cockpit 6893961 1920

PRAAPS – Pilot Reports of Anomalous Aerial Phenomena Service – Reporting Form

Please take your time to complete this form as fully as possible. The more detail you can provide, the more useful the account becomes. Before you begin, you might find it helpful to review the five observables as described at the foot of this page.

The rationale and explanation of the purpose of this form can be found on this page.

Discretion is assured. The aim is to collect the data about the sighting, not to identify anyone who doesn’t want to be identified. The form is designed to collect the salient points about the sighting, not to idenfity the witness(es). If you wish to include some means of contacting you for any reason you are free to do so. If you do add any contact information, those details will be kept securely and will not be passed on to any third parties.

PRAAPS Reporting Form

Approximate hours of PIC for your entire career, private or commercial
Specify the year and the month at least
Time UTC or simply day/night/dawn/dusk
Size, shape, colour, brightness, movement, etc
e.g. awestruck, curious, indifferent, excited, confused
If you are please add some contact details below

The Five Observables

The five observables describe UAP characteristics that are not consistent with known aviation and aerospace technology. They suggest the presence of advanced technology that is beyond our current understanding, and have been used to inform the development of UAP research programs such as the US government’s Unidentified Aerial Phenomena Task Force (UAPTF – formed in 2020) and the All-Domain Anomaly Resolution Office (AARO) – formed in 2022).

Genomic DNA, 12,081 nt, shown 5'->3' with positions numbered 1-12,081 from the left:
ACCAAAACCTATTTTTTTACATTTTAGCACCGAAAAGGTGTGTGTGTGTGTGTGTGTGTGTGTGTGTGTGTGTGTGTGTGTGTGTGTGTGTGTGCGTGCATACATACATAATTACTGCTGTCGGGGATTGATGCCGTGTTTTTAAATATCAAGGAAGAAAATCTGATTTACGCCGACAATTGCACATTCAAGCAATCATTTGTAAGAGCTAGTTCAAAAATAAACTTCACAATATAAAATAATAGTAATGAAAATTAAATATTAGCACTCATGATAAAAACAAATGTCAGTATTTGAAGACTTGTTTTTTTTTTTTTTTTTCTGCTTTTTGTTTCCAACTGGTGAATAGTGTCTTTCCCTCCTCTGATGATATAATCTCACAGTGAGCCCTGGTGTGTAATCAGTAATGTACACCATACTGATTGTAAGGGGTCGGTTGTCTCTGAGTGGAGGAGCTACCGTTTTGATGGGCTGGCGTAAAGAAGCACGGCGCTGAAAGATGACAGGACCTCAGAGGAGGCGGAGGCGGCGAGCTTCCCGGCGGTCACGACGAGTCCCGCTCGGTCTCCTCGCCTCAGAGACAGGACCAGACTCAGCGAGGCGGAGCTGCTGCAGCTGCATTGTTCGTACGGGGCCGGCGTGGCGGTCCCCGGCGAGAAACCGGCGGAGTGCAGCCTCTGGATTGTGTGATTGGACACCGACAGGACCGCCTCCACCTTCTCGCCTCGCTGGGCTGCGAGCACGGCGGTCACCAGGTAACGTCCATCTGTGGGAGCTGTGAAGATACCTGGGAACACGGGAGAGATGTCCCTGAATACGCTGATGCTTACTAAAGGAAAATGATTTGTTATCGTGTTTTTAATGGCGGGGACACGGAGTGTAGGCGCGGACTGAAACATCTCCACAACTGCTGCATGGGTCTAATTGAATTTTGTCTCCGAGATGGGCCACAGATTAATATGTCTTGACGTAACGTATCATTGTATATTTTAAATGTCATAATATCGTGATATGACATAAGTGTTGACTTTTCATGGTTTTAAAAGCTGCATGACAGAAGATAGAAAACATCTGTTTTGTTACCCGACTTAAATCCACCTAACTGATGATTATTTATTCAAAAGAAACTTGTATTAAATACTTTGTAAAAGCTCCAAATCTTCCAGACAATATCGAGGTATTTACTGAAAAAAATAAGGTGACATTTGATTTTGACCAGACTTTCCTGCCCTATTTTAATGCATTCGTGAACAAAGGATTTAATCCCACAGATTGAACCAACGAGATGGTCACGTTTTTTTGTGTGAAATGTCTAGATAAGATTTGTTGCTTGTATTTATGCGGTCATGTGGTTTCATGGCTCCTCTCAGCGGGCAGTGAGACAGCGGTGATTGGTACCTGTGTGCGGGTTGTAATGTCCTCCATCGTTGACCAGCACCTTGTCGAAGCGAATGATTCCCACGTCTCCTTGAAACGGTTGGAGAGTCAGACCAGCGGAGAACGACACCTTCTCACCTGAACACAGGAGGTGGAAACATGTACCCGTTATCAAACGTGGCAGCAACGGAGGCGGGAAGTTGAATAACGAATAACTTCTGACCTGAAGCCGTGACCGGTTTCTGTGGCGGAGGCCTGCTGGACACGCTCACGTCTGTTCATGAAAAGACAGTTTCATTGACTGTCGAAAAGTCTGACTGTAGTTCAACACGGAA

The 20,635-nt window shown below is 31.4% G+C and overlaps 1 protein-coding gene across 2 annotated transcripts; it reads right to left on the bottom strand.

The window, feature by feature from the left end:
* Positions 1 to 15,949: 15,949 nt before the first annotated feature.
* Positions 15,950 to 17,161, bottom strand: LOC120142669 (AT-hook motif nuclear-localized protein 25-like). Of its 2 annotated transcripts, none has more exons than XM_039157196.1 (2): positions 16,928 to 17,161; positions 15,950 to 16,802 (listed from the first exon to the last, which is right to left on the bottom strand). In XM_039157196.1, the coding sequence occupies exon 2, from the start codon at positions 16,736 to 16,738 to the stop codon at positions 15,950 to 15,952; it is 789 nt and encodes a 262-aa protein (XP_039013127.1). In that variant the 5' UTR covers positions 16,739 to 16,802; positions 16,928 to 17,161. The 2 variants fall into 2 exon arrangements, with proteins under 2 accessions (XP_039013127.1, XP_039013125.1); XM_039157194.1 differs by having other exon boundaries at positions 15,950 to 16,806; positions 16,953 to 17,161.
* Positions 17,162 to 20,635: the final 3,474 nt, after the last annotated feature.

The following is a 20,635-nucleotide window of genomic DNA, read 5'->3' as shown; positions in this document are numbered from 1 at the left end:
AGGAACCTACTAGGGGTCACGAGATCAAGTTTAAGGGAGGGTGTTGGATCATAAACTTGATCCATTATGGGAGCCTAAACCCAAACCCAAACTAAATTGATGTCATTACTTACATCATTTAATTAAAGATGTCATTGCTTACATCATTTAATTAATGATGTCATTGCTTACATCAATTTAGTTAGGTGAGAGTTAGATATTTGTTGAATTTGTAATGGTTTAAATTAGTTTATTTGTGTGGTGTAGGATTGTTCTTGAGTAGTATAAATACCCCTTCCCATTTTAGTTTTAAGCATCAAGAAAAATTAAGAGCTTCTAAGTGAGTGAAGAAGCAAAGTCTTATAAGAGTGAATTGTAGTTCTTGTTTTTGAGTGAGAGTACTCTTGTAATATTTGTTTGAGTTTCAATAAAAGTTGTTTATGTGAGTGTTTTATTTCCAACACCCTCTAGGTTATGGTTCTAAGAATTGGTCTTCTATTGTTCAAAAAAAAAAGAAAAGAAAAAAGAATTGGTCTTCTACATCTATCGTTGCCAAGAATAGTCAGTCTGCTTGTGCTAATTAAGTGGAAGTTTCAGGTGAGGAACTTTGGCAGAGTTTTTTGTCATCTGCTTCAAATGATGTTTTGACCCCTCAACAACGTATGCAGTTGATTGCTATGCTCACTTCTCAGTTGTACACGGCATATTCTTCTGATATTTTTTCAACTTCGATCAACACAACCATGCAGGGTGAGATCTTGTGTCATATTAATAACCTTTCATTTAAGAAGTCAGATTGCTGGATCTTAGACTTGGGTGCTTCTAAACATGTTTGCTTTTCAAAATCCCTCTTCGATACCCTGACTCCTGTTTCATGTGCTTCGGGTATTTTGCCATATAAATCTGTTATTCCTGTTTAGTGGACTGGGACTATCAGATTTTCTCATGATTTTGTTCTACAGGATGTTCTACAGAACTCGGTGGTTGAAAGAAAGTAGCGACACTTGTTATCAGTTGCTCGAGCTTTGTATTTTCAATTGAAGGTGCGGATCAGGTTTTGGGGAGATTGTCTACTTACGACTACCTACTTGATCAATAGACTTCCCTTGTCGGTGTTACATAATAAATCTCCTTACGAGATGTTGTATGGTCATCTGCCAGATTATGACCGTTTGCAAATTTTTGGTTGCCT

1. Acceleration: UAP have been observed to exhibit sudden and extreme acceleration without any visible means of propulsion. They can move from a standstill to hypersonic speeds in a matter of seconds, which would generate tremendous G-forces on human pilots.
  2. Hypersonic velocities: UAP have been observed to move at hypersonic speeds, meaning speeds that are five times or more than the speed of sound. These speeds would generate temperatures and pressures that would be impossible for conventional aircraft to withstand.
  3. Low observability: UAP have been observed to be able to operate in airspace without being detected by radar or other detection systems. They have also been observed to have low radar cross-sections, which means they reflect very little radar energy and are difficult to detect.
  4. Trans-medium travel: UAP have been observed to be able to move through different mediums, such as air, water, and space, with apparent ease. This would require advanced technology that can withstand extreme conditions and adapt to different environments.
  5. Anti-gravity lift: UAP have been observed to be able to hover or fly without any visible means of lift or propulsion, which would require a technology that can counteract the force of gravity.